The Impact of Petrochemicals on Cost, Availability of Plastics
Petrochemicals are found almost everywhere in a variety of products and serve as feedstock for the production of plastics. Their cost and availability have a big impact on manufacturers’ costs and earnings. The Oil Price Information Service (OPIS) Energy Insights spoke to this in a Feb. 24 webinar, “Petrochemicals: An Ill-understood Sector with a Big Impact on Business and Consumers.” Part of the Dow Jones professional information business, OPIS is a data analytics and insights provider acquired by News Corp. in February 2022 for $1.15 billion.
Webinar participants from OPIS were Kathy Hall, executive director of Global Petrochemical Products, and moderator Denton Cinquegrana, chief oil analyst. Hall said most petrochemicals are used to make plastic, gasoline, or other chemicals.
“Chemical facilities have swing capacities for making different types of chemicals or grades of plastics, but with regard to refining, some petrochemicals have a use in the fuel or gasoline blend stock pool,” Hall said. “When oil prices are high, chemical prices react to that automatically. But these markets have developed their own personalities as commodities and are traded independently of energy in a lot of cases.”
A question of fundamentals
Often regarded as niche, the chemicals sector has become so important that it has its own fundamentals. For example, in the event of a chemical shortage, its price won’t depend solely on the price of crude oil.
“Refineries birthed the petrochemicals industry, and the largest refiners are still the largest petrochemicals companies,” Hall said. “Lots of refineries are on land that have chemical complexes on them.”
Chemicals that are directly produced in the refining process include aromatics, which have a distinctive smell. They include benzene, toluene, and xylene, and can be used to make gasoline.
“You also can make propylene, a very versatile chemical,” Hall said. “Propylene is a building block for plastics and solvents. You also can upgrade that into other chemical units.”
More than 90% of chemical plants are in massive complexes near refineries, and many of those are in Texas, she added.
“When a weather event hits Texas, it knocks out a lot of chemical plants and refineries,” Hall said. “The on-purpose chemicals that have plants around them, the building blocks are ethylene and propylene. From those you can make primarily plastics — polyethylene and polypropylene — but also personal care products and cosmetics.”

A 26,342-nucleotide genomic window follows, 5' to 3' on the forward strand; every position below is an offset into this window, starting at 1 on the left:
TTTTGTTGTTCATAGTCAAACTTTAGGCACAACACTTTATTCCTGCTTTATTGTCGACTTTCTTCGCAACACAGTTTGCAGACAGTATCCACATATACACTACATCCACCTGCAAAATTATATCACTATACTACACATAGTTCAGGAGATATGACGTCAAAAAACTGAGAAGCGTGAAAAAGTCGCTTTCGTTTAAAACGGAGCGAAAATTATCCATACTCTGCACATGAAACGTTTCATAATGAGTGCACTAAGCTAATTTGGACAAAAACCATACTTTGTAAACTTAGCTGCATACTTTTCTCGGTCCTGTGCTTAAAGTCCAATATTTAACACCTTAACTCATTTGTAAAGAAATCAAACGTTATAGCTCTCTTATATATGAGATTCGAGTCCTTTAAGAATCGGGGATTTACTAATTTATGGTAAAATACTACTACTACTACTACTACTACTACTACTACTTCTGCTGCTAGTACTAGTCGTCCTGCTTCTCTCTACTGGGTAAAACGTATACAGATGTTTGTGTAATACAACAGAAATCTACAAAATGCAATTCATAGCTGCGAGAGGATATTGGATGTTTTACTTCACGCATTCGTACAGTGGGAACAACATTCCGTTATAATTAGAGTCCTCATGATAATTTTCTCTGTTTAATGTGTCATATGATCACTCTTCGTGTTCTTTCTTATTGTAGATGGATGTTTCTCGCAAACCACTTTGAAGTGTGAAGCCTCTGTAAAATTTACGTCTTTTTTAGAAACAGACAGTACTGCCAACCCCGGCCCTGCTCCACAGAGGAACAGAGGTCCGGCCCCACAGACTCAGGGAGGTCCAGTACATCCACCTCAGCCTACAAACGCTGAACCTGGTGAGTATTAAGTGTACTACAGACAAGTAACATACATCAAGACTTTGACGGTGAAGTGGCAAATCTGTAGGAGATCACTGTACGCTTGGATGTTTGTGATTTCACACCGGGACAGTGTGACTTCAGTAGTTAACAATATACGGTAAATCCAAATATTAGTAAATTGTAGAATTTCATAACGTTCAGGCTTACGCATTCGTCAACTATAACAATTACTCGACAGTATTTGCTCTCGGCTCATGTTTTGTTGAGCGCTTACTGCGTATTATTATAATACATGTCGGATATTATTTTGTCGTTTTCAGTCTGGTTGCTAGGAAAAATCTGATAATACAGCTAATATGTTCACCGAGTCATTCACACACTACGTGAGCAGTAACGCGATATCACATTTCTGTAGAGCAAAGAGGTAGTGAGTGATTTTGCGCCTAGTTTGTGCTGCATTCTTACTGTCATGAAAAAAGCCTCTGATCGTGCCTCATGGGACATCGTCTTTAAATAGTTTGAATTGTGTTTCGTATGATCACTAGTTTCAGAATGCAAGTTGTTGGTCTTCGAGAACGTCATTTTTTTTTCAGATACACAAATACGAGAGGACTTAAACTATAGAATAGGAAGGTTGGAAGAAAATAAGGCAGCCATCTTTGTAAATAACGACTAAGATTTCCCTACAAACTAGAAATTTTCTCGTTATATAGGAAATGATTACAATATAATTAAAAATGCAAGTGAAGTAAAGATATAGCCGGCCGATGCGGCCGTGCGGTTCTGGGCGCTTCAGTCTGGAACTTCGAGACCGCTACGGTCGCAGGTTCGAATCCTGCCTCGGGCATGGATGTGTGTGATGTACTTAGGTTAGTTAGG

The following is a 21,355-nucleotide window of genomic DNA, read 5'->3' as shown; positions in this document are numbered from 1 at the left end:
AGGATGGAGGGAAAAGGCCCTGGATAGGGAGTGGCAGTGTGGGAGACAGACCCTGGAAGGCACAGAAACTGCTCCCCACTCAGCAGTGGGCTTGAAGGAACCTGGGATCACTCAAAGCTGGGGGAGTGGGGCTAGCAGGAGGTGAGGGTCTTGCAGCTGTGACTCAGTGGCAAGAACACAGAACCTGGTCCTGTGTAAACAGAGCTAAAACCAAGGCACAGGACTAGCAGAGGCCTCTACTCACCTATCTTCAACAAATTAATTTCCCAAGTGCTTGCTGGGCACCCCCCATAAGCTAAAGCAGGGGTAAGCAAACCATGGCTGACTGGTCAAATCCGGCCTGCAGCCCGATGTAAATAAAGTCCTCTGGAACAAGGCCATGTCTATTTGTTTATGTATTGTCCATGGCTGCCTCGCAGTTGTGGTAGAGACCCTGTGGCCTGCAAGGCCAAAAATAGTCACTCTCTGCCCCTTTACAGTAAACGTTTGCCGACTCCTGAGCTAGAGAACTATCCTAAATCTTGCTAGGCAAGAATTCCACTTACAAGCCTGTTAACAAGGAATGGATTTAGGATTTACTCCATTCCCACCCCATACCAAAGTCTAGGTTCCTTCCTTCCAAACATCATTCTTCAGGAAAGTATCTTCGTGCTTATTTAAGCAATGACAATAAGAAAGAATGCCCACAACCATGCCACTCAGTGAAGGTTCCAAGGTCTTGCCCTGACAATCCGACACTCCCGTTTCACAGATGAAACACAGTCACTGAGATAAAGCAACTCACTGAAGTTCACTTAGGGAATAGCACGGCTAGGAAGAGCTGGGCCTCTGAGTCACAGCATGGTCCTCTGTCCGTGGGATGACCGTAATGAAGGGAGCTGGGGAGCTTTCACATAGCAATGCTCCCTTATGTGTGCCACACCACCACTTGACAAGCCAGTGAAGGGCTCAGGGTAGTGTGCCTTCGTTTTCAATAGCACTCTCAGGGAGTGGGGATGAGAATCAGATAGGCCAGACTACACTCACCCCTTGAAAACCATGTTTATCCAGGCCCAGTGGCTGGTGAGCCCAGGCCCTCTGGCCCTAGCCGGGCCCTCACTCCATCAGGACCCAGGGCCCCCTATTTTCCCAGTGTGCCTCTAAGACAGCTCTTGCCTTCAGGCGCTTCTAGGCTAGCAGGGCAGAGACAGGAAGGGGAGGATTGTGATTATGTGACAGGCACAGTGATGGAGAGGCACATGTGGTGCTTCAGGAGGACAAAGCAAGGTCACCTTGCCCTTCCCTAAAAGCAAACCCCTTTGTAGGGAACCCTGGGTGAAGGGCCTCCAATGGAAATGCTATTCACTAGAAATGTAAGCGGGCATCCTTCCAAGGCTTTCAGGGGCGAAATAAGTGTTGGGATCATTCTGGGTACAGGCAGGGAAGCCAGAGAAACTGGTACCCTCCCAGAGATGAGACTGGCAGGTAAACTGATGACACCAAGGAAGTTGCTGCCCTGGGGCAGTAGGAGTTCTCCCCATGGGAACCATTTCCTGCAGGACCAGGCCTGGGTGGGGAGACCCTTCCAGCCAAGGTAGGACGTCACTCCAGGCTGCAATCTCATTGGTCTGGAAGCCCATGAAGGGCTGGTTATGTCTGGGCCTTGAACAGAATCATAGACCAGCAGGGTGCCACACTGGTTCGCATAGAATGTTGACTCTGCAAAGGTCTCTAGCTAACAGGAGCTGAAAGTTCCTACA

Demand for medical-grade plastics is recession proof
The demand for plastics is a primary driver of the ethylene, propylene, and benzyne chemical markets, Hall said. Plastics are ubiquitous, so demand for these chemicals is steady.
“You can live in a world without plastics, but plastics have made our lives so convenient,” she said. “Demand from the medical field is recession proof. Three years ago, at the start of worldwide lockdowns, nobody bought anything but personal protection equipment, which is made from plastics. It is the same with disposable plastic. There is an environmental focus to remove it, but disposable plastic minimizes germs.”
Ups and downs in building and construction sector
By contrast to steady demand from the medical sector, other markets that use plastics and chemicals are cyclical in nature. For example, demand from building and construction, which uses lots of plastic, concrete, and metal, peaks in good weather. In May 2020, demand for plastic in construction exploded because of the global pandemic.
“Reality hit in May 2020, when people thought they might be home all summer and home improvement projects began. There was a huge demand surge for plastic pipe, decking, and containers,” Hall said. “The popularity of chemicals kept going into the next cycle and we saw unending price increases. Many sectors did very well in selling plastic. There was a shortage of plastic pipe around the world, which meant there was a shortage of PVC and polyethylene around the world, and that meant there was a shortage of ethylene.”